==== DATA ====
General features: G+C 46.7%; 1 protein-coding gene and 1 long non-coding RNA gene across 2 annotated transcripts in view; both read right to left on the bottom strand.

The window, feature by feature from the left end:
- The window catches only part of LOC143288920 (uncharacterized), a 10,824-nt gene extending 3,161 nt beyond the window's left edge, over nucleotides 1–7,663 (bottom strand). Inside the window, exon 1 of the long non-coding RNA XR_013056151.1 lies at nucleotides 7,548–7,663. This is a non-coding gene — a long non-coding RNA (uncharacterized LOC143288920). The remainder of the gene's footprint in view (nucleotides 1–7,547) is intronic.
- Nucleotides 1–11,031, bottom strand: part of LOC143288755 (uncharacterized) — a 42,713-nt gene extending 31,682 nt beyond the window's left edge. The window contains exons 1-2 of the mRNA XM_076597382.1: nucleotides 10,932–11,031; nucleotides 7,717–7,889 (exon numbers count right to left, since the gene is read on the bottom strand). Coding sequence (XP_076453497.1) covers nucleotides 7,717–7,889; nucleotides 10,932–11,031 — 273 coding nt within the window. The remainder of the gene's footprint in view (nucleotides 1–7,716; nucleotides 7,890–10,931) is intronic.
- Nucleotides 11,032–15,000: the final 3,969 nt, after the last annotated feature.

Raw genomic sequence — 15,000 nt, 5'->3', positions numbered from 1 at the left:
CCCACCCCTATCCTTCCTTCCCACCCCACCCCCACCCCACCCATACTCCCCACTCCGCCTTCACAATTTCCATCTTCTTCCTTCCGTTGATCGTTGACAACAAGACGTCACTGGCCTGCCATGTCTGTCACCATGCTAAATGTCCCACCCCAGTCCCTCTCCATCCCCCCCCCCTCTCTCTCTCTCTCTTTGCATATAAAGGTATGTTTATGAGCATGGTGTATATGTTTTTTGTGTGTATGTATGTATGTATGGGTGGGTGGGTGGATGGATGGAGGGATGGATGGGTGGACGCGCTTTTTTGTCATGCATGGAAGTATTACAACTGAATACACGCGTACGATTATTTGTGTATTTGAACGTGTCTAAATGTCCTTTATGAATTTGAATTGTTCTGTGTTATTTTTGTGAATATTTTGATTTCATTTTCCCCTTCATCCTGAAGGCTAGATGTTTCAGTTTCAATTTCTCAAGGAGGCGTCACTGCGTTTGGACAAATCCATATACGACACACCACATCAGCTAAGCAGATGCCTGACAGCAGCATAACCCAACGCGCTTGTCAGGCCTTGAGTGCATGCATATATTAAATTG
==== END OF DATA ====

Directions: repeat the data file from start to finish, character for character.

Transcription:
General features: G+C 46.7%; 1 protein-coding gene and 1 long non-coding RNA gene across 2 annotated transcripts in view; both read right to left on the bottom strand.

The window, feature by feature from the left end:
- The window catches only part of LOC143288920 (uncharacterized), a 10,824-nt gene extending 3,161 nt beyond the window's left edge, over nucleotides 1–7,663 (bottom strand). Inside the window, exon 1 of the long non-coding RNA XR_013056151.1 lies at nucleotides 7,548–7,663. This is a non-coding gene — a long non-coding RNA (uncharacterized LOC143288920). The remainder of the gene's footprint in view (nucleotides 1–7,547) is intronic.
- Nucleotides 1–11,031, bottom strand: part of LOC143288755 (uncharacterized) — a 42,713-nt gene extending 31,682 nt beyond the window's left edge. The window contains exons 1-2 of the mRNA XM_076597382.1: nucleotides 10,932–11,031; nucleotides 7,717–7,889 (exon numbers count right to left, since the gene is read on the bottom strand). Coding sequence (XP_076453497.1) covers nucleotides 7,717–7,889; nucleotides 10,932–11,031 — 273 coding nt within the window. The remainder of the gene's footprint in view (nucleotides 1–7,716; nucleotides 7,890–10,931) is intronic.
- Nucleotides 11,032–15,000: the final 3,969 nt, after the last annotated feature.

Raw genomic sequence — 15,000 nt, 5'->3', positions numbered from 1 at the left:
CCCACCCCTATCCTTCCTTCCCACCCCACCCCCACCCCACCCATACTCCCCACTCCGCCTTCACAATTTCCATCTTCTTCCTTCCGTTGATCGTTGACAACAAGACGTCACTGGCCTGCCATGTCTGTCACCATGCTAAATGTCCCACCCCAGTCCCTCTCCATCCCCCCCCCCTCTCTCTCTCTCTCTTTGCATATAAAGGTATGTTTATGAGCATGGTGTATATGTTTTTTGTGTGTATGTATGTATGTATGGGTGGGTGGGTGGATGGATGGAGGGATGGATGGGTGGACGCGCTTTTTTGTCATGCATGGAAGTATTACAACTGAATACACGCGTACGATTATTTGTGTATTTGAACGTGTCTAAATGTCCTTTATGAATTTGAATTGTTCTGTGTTATTTTTGTGAATATTTTGATTTCATTTTCCCCTTCATCCTGAAGGCTAGATGTTTCAGTTTCAATTTCTCAAGGAGGCGTCACTGCGTTTGGACAAATCCATATACGACACACCACATCAGCTAAGCAGATGCCTGACAGCAGCATAACCCAACGCGCTTGTCAGGCCTTGAGTGCATGCATATATTAAATTG